At one point, Wilson watches icicles melt. It’s the kind of scene that might play well in a cartoon strip, as a wry, knowing look at middle-aged man’s lament. But, when one character deadpans that “this is gonna be fun,” you’re already in on the fact that it isn’t, which makes Wilson flatter than it already is.

Movie Review: Kong: Skull Island

A new adaptation of King Kong, a Warner Bros. picture titled Kong: Skull Island which debuts in theaters this week, is better than expected.

That’s not saying much. The 1933 original was spellbinding to me as a kid when I first saw it on TV, but I think it’s overestimated at the expense of other great adventure-themed classic movies, such as Wings, Red Dust and Gunga Din. The effects-heavy 1976 film is mediocre. The Peter Jackson version, which included characters running with dinosaurs (years before the godawful Jurassic World), is one of the worst movies I’ve seen. To be clear, Kong: Skull Island is a monster movie.

That is its best asset. Director Jordan Vogt-Roberts, working from a story by John Gatins (Coach Carter) with a script by a few writers including writers partly responsible for a Godzilla movie and that godawful Jurassic film, shrewdly downplays everything that Peter Jackson overplayed, such as the giant gorilla’s affection for the human female, in favor of a wider and deeper cultural framework. This keeps Kong from getting too campy, though camp comes with the package. Still, while it is not as clever as its makers apparently think, Kong works several angles—America’s slide toward military statism, hollowing out from the irrational Vietnam War, the fall of man—into its loss recovery theme that mind trumps muscle.

After a prelude in the South Pacific in 1944, the journey starts in Washington and Da Nang, South Vietnam in 1973, as Kong leads with exotic voyage pitchman John Goodman (The Artist) and his more rational right-hand man (Corey Hawkins) to sell a key politician on funding the trip to a “place where myth and science meet”. First, they tap a military leader played by Samuel L. Jackson (overacting and no stranger to fighting ferocious jungle apes as he recently did in The Legend of Tarzan). Jackson’s gung-ho type mulls over war medals with a Budweiser within reach.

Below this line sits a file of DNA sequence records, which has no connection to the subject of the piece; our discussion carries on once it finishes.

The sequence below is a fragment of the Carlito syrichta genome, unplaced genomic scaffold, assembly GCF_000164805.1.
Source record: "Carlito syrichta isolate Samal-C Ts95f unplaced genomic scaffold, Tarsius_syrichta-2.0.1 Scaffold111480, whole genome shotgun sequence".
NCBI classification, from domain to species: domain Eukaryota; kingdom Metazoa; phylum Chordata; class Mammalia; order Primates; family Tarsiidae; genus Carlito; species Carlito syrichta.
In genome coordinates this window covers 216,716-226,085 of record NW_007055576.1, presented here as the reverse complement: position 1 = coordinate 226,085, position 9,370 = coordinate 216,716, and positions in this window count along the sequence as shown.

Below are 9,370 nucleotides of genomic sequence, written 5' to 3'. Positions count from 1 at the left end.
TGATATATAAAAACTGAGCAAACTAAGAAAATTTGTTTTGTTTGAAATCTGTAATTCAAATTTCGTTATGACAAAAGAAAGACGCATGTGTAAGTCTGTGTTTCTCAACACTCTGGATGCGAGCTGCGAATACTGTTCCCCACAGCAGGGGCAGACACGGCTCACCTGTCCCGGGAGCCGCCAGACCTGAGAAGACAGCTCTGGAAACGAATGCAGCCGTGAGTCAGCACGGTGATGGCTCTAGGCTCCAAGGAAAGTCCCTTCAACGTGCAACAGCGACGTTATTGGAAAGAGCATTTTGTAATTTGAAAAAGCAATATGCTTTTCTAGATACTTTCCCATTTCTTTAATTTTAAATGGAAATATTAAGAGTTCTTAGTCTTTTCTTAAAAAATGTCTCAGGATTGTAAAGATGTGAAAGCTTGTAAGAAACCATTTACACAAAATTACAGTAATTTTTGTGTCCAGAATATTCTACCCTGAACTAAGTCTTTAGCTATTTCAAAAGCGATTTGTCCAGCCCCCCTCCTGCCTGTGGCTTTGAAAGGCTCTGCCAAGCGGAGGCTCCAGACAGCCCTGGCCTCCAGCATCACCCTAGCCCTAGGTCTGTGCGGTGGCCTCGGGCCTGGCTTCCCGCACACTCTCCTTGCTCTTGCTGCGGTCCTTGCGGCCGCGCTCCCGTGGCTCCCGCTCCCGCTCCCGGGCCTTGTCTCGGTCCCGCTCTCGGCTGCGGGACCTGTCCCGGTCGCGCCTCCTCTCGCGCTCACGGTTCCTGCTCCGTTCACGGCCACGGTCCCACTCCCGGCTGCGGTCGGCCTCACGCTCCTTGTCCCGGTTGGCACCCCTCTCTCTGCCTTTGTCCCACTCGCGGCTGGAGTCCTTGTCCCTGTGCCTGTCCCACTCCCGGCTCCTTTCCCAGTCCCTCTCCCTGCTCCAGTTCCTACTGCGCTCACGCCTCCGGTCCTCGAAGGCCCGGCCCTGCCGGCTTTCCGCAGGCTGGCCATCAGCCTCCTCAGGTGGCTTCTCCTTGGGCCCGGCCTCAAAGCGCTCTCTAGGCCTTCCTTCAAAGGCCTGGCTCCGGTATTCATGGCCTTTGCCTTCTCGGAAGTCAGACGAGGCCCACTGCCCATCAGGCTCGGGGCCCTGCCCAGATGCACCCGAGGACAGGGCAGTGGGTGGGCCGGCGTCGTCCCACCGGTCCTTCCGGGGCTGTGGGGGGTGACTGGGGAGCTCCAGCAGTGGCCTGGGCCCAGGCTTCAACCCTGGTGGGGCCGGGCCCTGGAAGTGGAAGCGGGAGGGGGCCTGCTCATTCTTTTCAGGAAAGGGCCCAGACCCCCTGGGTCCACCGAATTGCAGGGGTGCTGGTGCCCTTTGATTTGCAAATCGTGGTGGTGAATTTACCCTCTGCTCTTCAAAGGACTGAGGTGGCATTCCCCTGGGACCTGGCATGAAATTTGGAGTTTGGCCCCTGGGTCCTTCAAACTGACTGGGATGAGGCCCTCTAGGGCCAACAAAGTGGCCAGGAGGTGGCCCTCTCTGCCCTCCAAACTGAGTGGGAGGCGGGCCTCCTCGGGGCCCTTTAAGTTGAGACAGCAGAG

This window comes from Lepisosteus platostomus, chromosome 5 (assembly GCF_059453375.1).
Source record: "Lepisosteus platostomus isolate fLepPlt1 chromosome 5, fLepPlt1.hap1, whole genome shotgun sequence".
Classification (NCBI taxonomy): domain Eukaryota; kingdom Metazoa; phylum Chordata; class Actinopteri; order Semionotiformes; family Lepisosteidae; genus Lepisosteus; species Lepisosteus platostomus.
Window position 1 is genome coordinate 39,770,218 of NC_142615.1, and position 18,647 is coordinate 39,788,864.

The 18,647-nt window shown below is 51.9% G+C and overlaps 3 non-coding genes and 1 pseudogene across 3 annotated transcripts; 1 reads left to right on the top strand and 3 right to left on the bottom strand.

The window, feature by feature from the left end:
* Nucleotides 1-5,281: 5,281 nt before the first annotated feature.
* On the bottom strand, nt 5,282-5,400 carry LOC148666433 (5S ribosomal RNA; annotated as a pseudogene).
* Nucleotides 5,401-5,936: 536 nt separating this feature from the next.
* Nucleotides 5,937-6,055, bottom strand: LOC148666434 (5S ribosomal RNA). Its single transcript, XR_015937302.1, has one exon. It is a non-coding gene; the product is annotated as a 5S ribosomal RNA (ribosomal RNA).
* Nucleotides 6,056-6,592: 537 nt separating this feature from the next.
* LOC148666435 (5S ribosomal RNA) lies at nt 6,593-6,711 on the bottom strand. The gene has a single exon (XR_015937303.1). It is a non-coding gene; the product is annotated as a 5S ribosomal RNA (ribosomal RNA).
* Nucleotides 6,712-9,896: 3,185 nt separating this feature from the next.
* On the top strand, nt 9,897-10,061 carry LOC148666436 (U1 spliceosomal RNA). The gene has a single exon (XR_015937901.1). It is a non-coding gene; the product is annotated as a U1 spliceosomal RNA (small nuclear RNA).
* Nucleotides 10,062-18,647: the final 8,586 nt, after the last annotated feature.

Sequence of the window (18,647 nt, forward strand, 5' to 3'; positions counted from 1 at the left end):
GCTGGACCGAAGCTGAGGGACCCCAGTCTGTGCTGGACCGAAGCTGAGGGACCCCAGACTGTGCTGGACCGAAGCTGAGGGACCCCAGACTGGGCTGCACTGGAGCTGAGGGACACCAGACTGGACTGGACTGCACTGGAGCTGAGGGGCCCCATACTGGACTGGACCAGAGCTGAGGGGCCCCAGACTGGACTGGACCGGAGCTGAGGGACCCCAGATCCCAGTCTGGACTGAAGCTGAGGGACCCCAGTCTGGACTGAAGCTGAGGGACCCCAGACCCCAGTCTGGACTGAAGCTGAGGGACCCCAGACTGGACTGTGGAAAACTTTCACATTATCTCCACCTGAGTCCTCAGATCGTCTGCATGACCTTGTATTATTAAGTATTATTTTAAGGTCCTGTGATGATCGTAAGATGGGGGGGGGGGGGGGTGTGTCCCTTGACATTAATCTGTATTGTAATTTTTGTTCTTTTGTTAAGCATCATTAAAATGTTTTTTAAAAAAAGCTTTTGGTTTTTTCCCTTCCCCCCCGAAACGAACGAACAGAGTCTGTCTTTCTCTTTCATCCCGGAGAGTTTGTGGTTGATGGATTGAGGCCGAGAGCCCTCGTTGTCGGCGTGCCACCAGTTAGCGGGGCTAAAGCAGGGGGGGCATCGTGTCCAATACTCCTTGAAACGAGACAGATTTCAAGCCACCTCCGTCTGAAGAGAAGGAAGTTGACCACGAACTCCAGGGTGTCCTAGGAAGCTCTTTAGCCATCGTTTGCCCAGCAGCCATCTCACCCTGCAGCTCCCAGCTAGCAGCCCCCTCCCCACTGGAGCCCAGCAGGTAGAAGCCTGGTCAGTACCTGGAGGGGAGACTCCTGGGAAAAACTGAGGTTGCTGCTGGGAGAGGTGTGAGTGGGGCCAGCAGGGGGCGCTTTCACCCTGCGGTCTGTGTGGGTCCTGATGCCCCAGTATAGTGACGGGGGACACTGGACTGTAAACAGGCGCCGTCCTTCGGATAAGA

Rain falls, things get slippery and, passing a sign that warns to “Think Safety”, it’s off to Saigon where Tom Hiddleston (outstanding in I Saw the Light and Thor‘s Loki no more) is hired as the rogue to lead the way. In Bangkok, Brie Larson (Room) comes on board for the modernized Fay Wray role, happily neither as a hyper-butch kickboxer like most female characters in action movies nor as a hyper-feminized vixen like many of today’s female characters—she’s a competent war or, as she puts it in one of the better exchanges, anti-war, photographer—and the cast is capable, notably leads Larson and Hiddleston but also actors in smaller roles such as John Ortiz (A Dog’s Purpose) as a quiet soldier and John C. Reilly (Chicago) as a lost soldier. Add period songs including a David Bowie ditty, crisp lines of dialogue and excellent graphics, sound and visual effects and clarity in exposition and Kong, sufficiently scored by Henry Jackman, keeps the plot moving.

Kong looks as realistic as one can expect from a computerized depiction of a gigantic gorilla.

With references to John Wayne, Chicago’s Cubs and a classic Forties tune hinting (with an after-credits scene) at a series, the director seems to be striving for American cultural commentary. With noble savages in a habitat hailed as being free from “crime and personal property” (except apparently for treasured private property such as a camera, cigarette lighter and a soldier’s wartime letter to his faraway child) and an overly arranged multiracial cast, results are mixed. Certain parts are too broad or obvious, such as 1973 Vietnam War soldiers posing for pictures like they’re on Facebook in 2013, a dragonfly shot with a helicopter, a Nixon bobblehead, Apocalypse Now imagery and a killing field, all of which are exaggerated but not as poorly as a near-drowning which exceeds plausibility. But Kong, amid other plus-sized island monsters, convincingly beats his chest, saves the girl and reaches down like his is the hand of God, which makes his breaking of chains in favor of using his brains an interesting proposition and, in any case, entertaining enough for a matinee monster movie. Comparable to The Hunchback of Notre Dame this is not, but don’t be surprised if you notice who is more like a monster and who is more like a man.